When I look back at photos of our ‘old’ garden in Vancouver, I can’t recall planting any of what I see !! So many fabulous plants – so complex and layered I can’t believe it. Life is so much simpler now that we have moved ……
I do know that I worked at Southlands Nursery seven days a week then , as I do now, and these plants had to care for themselves. Planting so thickly certainly makes weeds a non-issue. They can’t survive the competition ! Occasionally, some tall thing would catch my eye and get yanked out (often in flower!). Sometimes it wasn’t even a ‘weed’, but a crummy lily or an off-colour poppy that had to go. It would be an instant decision and never regretted. I do recall doing everything very quickly and, suffering from A.D.G.D. (Attention Defecit Gardening Disorder), made me ruthless and decisive with plant choices and combinations.
It wouldn’t be until late December that ‘the clean-up’ took place. I would sometimes occupy myself on Christmas Day by (finally) cutting back my 10′ mess of Romneya coulteri, which led to a total nuking of the front border. I called this ‘lasering’ – a really, really thorough cutting back, hand- grooming of every square inch until dusk. Into the New Year, I would usually get a helper from the nursery to help me, and it made it a lot easier ! I guess this was actual work, but ‘gardening ’ is really a synonym for ‘work’ that transforms what could be an ordeal into a creative process.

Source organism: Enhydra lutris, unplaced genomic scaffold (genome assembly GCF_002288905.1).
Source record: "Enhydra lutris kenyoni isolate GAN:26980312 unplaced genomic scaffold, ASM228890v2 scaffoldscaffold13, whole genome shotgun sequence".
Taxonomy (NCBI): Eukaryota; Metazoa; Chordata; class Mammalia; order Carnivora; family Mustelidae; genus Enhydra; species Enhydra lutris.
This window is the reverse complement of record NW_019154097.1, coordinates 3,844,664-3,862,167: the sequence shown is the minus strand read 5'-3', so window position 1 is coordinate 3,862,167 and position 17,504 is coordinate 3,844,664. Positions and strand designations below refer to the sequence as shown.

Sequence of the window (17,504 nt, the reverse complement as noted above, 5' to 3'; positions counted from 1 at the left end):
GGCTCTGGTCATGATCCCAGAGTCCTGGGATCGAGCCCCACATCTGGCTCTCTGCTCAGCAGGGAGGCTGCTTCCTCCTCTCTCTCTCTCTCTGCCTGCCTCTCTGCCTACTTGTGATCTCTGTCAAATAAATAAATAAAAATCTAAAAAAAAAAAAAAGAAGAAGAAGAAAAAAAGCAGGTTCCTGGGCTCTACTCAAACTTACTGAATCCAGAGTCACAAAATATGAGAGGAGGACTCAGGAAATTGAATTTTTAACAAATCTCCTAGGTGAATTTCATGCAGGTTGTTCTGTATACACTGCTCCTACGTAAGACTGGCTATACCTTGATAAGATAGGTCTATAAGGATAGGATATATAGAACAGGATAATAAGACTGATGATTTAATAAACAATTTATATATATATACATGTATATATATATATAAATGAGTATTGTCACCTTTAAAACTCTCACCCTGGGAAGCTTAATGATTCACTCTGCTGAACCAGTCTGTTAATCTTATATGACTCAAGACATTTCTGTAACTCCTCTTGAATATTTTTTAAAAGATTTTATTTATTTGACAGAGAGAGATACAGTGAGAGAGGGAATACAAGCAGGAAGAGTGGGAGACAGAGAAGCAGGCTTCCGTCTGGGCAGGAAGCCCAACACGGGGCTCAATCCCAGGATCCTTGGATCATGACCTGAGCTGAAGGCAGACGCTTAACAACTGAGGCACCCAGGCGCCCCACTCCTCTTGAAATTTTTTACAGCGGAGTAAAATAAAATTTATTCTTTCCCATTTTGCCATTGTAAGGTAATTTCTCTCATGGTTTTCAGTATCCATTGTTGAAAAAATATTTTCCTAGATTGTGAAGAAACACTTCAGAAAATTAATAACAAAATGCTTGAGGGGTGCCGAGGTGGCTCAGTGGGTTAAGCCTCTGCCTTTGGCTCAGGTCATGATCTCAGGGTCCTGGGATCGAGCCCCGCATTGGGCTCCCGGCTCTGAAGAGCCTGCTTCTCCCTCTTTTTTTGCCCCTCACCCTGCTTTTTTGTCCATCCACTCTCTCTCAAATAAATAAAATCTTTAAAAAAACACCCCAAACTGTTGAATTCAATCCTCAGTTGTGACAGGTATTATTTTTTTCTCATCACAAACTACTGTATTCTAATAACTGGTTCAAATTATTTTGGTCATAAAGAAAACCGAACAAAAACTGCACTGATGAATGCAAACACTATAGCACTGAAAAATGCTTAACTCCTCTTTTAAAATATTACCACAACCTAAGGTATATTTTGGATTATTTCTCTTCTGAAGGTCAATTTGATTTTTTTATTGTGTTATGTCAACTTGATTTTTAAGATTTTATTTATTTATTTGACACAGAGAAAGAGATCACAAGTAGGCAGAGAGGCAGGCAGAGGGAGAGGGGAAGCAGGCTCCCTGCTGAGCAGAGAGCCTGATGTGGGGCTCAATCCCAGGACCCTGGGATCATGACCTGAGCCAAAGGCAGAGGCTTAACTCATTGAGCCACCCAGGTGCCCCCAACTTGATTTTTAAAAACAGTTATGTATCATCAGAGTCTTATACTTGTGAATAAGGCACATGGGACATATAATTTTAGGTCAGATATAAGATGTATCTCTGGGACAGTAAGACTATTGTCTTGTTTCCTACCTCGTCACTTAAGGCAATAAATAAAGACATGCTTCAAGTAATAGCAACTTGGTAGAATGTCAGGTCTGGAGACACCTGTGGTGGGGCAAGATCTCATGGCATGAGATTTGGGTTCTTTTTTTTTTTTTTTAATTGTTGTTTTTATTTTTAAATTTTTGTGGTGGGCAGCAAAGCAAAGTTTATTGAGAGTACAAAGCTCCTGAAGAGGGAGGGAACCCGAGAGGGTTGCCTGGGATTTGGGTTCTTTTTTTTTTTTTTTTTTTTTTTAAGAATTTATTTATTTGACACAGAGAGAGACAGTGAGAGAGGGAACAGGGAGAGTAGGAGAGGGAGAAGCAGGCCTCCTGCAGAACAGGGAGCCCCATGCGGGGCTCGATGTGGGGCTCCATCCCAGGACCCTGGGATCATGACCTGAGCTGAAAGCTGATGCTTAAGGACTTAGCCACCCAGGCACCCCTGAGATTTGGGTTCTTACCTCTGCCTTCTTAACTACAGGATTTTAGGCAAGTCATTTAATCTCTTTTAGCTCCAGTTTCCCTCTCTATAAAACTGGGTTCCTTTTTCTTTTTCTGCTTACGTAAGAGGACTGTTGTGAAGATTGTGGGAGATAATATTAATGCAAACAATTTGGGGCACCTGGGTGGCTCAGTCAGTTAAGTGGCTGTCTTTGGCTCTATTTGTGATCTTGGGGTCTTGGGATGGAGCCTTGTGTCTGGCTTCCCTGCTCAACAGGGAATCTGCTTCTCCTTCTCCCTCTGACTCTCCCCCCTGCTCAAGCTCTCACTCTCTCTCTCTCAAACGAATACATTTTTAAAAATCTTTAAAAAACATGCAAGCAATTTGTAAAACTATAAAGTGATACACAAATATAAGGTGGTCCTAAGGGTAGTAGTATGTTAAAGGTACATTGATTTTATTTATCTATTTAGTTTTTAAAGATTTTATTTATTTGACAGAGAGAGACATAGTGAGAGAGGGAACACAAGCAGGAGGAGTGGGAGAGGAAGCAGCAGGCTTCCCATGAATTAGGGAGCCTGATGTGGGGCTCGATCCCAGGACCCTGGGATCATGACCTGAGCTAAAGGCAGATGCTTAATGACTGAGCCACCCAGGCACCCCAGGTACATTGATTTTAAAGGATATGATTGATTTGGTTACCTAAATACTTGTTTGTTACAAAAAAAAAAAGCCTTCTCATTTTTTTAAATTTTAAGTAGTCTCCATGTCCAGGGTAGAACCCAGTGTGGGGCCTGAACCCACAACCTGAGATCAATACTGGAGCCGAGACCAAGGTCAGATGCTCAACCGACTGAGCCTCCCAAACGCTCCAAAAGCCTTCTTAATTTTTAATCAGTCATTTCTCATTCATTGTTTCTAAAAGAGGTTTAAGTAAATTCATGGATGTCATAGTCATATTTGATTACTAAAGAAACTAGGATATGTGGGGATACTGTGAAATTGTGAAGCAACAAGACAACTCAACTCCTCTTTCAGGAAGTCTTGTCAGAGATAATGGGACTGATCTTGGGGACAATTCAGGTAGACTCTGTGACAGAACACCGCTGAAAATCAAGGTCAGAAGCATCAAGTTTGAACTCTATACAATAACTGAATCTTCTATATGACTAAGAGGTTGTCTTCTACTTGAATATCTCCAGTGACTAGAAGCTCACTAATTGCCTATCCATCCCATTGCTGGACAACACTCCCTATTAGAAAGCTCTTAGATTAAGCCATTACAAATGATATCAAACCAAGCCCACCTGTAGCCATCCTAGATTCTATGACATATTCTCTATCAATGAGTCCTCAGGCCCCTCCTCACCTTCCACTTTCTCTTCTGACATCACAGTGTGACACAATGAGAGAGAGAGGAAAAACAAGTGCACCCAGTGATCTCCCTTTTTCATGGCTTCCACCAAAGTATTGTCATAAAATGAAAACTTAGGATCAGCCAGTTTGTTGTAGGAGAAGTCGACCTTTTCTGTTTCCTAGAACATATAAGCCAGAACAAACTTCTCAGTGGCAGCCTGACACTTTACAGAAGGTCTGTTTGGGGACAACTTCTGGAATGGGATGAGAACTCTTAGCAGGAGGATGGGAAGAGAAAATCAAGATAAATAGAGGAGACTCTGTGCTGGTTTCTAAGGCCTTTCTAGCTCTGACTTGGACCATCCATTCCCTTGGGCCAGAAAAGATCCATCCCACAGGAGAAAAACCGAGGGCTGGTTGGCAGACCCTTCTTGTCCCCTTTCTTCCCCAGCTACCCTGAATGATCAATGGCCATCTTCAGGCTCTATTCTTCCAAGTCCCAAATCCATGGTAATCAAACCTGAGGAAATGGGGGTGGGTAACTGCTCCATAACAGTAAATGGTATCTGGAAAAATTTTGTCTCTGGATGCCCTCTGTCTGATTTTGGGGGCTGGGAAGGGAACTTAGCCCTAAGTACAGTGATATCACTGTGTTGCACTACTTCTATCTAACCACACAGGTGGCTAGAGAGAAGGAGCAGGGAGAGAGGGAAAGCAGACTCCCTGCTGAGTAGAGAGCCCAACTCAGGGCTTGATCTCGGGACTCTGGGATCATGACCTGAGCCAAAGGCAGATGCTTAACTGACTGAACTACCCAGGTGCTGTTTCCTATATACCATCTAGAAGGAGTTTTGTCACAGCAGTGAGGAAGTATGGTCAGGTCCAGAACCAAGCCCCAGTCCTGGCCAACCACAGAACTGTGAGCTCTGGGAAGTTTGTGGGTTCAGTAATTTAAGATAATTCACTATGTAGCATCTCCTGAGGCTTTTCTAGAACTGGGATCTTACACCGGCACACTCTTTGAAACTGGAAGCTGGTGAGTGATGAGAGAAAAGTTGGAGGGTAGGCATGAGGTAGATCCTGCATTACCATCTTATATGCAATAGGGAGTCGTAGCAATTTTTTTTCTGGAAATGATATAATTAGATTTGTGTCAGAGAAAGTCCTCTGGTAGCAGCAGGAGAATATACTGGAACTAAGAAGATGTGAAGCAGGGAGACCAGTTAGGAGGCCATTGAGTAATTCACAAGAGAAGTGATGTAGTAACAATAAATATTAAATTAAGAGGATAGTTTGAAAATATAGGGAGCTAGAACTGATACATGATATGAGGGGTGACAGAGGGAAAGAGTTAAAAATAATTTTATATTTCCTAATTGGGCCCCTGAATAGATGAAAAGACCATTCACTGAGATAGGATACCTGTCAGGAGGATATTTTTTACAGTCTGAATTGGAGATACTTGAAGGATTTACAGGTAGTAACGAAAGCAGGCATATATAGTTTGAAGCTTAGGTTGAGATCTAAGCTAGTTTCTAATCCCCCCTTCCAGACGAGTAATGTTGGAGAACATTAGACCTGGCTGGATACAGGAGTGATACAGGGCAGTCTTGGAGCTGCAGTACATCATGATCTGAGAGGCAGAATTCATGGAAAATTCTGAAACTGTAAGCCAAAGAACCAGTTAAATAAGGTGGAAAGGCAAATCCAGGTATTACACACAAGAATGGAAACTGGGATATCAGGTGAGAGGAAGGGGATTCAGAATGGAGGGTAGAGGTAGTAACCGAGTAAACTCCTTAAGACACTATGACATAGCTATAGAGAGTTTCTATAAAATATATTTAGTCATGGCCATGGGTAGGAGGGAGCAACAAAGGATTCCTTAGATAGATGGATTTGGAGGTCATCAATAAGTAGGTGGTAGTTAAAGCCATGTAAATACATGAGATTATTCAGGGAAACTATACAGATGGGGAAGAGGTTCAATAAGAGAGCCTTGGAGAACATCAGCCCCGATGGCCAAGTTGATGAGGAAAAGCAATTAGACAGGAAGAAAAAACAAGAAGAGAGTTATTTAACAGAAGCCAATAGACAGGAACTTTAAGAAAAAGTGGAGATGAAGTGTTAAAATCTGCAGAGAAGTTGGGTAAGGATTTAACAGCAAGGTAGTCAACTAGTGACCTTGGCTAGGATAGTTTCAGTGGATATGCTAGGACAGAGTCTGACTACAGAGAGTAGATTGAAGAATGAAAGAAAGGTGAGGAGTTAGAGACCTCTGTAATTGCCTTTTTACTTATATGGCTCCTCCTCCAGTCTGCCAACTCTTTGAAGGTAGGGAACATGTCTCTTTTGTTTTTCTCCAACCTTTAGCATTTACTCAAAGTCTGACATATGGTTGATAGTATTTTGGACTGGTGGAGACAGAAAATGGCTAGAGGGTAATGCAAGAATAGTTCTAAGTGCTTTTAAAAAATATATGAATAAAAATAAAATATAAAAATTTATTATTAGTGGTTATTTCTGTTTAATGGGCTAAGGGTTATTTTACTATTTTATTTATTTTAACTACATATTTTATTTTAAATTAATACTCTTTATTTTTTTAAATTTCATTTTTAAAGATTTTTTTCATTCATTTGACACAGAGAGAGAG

Every two winters, I would get 120 bags of a marvellous (made in B.C.) mulch called ’SEA SOIL’ delivered. This bi-product of our forest and fishing industries (combined), is produced in Port McNeill,B.C., up at the North end of Vancouver Island. Many gardeners love its texture and overall appearance, and plants love its nutritious,organic benefits. Brent and I would spread all 120 bags in one day. All borders and garden areas received about a 3″ layer of yumminess .
The rest of the year, was mostly spent sweeping up leaves, getting ready for the next garden tour, enjoying gin and tonics and hot tubs….and hiding from the horrible neighbours that eventually made us move and, sadly, killed this garden.
It was an amazing twenty years – shared with thousands of garden tourists and visiting garden celebs like Christopher Lloyd, Helen Dillon, Anna Pavord, Roy Lancaster and so many more. I still see photos of the garden popping up in just- published books and magazines , which is good as in that respect the garden lives on….
March 2, 2011